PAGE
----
Method, enthalpy calculation, and thermodynamic calculation and DFT study. Figure S1: N2 adsorption/desorption isotherms on (a) CMK-3 and (b) AC at 77 K. Insets are DFT pore size distributions. Figure S2: water vapor adsorption/desorption isotherms on dry samples of (a) CMK-3 and (b) AC at 293 K. Figure S3: CO2 adsorption/desorption isotherms in bulk water at 273 K. Figure S4: comparison of CO2 adsorption/desorption isotherms on CMK-3 at 273 K. The red blank squares represent the desorption branch after deducting an estimated gas hydrate formation value (6.83 mmol/g) from the real desorption branch. Figure S5: comparison of CO2 adsorption/desorption isotherms on AC with different Rw at 273 K. Figure S6: blank experiment of CO2 adsorptive kinetic temperature curve. Figure S7: CO2 adsorptive isotherms on CMK-3 at different temperatures when Rw = 0. Figure S8: CO2 adsorptive isotherms on CMK-3 at different temperatures when Rw = 0.96. Figure S9: CO2 adsorptive isotherms on CMK-3 at different temperatures when Rw = 2. Figure S10: CO2 adsorptive isotherms on AC at different temperatures when Rw = 0. Figure S11: CO2 adsorptive isotherms on AC at different temperatures when Rw = 1.58. Figure S12: CO2 adsorptive isotherms on AC at different temperatures when Rw = 3.1. Figure S13: vibration modes of adsorbed water molecule and CO2 on graphene. Figure S14: optimized structures of CO2 hydrate crystals based on calculations. Red represents oxygen atoms in CO2, grey represents carbon atom, and blue and light green represent oxygen and hydrogen in water, respectively. Figure S15: C2H6 adsorption/desorption isotherms on AC at 273 K with different Rw values. The filled symbols represent adsorptive branch, and the blank symbols represent desorption branch. Figure S16: C2H6 adsorption/desorption isotherms on AC at different temperatures when Rw = 1.5. Figure S17: CH4 adsorption/desorption isotherms on AC at 273 K with different Rw values. The filled symbols represent adsorptive branch, and the blank symbols represent desorption branch. Figure S18: CH4 and C2H6 adsorption/desorption isotherms on dry AC at 273 K. Table S1: physical parameters of samples. Table S2: vibration frequency of free molecules and adsorbed molecules. See References [27–33]. (Supplementary Materials)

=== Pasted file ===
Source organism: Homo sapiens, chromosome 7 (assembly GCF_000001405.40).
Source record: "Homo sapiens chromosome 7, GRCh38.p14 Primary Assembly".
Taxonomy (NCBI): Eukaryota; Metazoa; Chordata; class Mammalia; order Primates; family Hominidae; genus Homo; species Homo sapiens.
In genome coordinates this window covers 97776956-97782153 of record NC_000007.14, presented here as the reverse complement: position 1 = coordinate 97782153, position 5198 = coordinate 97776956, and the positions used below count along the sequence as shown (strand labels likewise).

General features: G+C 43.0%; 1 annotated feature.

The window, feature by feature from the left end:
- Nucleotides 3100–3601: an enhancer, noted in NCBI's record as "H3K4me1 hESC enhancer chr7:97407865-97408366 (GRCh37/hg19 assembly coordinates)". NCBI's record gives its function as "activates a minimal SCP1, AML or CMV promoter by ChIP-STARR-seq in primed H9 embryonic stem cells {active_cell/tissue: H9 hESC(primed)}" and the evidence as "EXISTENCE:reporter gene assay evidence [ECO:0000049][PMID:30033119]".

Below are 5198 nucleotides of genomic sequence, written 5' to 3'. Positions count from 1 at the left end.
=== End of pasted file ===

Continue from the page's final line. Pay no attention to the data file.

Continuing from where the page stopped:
- E. D. Sloan Jr., Clathrate Hydrates of Natural Gases, CRC Press, 2nd edition, 1998.
- A. Falenty, T. C. Hansen, and W. F. Kuhs, “Formation and properties of ice XVI obtained by emptying a type sII clathrate hydrate,” Nature, vol. 516, no. 7530, pp. 231–233, 2014.
- S. Takeya, T. Uchida, Y. Kamata et al., “Lattice expansion of clathrate hydrates of methane mixtures and natural gas,” Angewandte Chemie International Edition, vol. 44, no. 42, pp. 6928–6931, 2005.